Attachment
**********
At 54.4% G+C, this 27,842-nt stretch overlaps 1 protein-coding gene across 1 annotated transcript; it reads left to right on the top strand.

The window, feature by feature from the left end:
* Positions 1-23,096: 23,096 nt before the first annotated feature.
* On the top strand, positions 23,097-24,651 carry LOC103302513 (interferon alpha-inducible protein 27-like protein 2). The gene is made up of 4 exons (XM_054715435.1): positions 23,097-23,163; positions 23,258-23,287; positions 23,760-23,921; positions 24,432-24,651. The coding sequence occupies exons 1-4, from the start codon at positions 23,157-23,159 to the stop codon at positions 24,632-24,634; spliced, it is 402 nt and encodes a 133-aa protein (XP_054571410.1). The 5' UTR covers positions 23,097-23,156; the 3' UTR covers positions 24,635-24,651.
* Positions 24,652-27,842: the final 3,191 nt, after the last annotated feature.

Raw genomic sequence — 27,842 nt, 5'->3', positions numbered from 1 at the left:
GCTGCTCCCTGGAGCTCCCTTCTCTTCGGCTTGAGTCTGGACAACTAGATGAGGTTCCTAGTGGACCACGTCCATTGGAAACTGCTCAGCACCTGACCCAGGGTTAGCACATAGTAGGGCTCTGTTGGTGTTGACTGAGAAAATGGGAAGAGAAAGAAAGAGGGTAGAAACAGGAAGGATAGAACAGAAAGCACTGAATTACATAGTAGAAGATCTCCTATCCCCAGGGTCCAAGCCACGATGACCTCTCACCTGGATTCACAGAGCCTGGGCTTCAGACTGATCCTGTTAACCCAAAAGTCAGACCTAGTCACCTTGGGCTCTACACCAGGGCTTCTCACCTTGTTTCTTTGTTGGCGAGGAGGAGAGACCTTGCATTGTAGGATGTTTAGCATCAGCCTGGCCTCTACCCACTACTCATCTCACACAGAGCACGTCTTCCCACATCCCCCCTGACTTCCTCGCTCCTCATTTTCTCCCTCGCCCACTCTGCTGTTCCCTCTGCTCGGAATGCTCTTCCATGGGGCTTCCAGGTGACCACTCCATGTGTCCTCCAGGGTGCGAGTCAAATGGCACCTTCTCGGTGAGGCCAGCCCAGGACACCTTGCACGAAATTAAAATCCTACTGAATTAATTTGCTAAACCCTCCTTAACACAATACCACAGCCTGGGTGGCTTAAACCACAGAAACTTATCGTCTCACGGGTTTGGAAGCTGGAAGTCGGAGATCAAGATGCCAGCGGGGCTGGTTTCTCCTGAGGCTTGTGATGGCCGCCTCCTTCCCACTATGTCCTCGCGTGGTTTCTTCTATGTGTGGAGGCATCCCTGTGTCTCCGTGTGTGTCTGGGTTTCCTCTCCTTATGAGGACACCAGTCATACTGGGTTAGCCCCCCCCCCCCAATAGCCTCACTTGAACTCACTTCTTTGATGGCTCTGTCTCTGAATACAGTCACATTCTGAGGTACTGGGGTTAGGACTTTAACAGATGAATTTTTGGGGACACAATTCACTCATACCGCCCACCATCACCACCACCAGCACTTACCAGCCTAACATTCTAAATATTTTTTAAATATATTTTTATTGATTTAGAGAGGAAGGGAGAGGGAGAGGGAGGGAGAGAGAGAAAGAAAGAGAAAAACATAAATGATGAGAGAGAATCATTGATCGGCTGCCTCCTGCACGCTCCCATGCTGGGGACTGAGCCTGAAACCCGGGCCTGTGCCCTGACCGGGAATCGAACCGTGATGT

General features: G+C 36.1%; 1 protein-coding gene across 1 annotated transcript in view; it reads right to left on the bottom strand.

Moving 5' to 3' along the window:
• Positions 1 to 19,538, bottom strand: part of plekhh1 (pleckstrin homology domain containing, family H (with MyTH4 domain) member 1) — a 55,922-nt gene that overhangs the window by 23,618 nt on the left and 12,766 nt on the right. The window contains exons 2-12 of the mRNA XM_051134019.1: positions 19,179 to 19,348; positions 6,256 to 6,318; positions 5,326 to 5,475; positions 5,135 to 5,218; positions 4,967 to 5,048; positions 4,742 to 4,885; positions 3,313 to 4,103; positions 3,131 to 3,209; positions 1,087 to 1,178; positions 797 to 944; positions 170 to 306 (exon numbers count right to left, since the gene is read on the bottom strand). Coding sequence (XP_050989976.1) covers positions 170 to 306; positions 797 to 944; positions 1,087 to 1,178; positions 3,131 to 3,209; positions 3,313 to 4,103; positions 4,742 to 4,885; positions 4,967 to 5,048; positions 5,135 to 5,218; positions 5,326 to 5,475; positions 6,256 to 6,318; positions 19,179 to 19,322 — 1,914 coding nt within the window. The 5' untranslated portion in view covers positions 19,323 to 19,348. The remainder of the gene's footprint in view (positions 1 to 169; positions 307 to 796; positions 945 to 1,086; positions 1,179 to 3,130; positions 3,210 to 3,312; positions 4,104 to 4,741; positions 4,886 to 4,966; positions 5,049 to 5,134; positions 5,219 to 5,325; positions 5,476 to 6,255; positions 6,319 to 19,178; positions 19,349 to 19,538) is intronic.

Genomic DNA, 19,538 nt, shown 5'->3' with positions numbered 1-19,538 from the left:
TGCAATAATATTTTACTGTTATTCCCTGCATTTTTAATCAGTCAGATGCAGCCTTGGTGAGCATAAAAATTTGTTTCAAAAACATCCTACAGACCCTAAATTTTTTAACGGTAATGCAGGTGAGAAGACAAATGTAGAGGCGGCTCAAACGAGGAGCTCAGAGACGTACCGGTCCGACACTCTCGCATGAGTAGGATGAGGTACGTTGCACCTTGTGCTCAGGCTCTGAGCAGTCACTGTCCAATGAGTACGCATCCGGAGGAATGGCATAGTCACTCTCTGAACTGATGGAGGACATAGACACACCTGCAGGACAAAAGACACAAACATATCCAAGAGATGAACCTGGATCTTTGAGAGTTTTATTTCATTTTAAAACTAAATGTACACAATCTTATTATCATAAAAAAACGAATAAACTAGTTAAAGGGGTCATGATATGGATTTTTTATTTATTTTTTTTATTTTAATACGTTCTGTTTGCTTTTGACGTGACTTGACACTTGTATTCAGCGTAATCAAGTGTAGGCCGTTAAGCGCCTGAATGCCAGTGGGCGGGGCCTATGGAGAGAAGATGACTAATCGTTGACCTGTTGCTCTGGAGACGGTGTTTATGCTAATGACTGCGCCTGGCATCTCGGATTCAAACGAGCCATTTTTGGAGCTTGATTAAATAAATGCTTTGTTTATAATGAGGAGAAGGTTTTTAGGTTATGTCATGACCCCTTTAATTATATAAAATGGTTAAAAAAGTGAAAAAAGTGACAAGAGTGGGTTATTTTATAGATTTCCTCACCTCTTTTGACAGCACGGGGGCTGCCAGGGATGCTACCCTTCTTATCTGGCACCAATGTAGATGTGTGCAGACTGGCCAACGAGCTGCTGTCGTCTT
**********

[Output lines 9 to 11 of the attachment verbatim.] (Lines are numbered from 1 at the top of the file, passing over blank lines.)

Moving 5' to 3' along the window:
• Positions 1 to 19,538, bottom strand: part of plekhh1 (pleckstrin homology domain containing, family H (with MyTH4 domain) member 1) — a 55,922-nt gene that overhangs the window by 23,618 nt on the left and 12,766 nt on the right. The window contains exons 2-12 of the mRNA XM_051134019.1: positions 19,179 to 19,348; positions 6,256 to 6,318; positions 5,326 to 5,475; positions 5,135 to 5,218; positions 4,967 to 5,048; positions 4,742 to 4,885; positions 3,313 to 4,103; positions 3,131 to 3,209; positions 1,087 to 1,178; positions 797 to 944; positions 170 to 306 (exon numbers count right to left, since the gene is read on the bottom strand). Coding sequence (XP_050989976.1) covers positions 170 to 306; positions 797 to 944; positions 1,087 to 1,178; positions 3,131 to 3,209; positions 3,313 to 4,103; positions 4,742 to 4,885; positions 4,967 to 5,048; positions 5,135 to 5,218; positions 5,326 to 5,475; positions 6,256 to 6,318; positions 19,179 to 19,322 — 1,914 coding nt within the window. The 5' untranslated portion in view covers positions 19,323 to 19,348. The remainder of the gene's footprint in view (positions 1 to 169; positions 307 to 796; positions 945 to 1,086; positions 1,179 to 3,130; positions 3,210 to 3,312; positions 4,104 to 4,741; positions 4,886 to 4,966; positions 5,049 to 5,134; positions 5,219 to 5,325; positions 5,476 to 6,255; positions 6,319 to 19,178; positions 19,349 to 19,538) is intronic.

Genomic DNA, 19,538 nt, shown 5'->3' with positions numbered 1-19,538 from the left: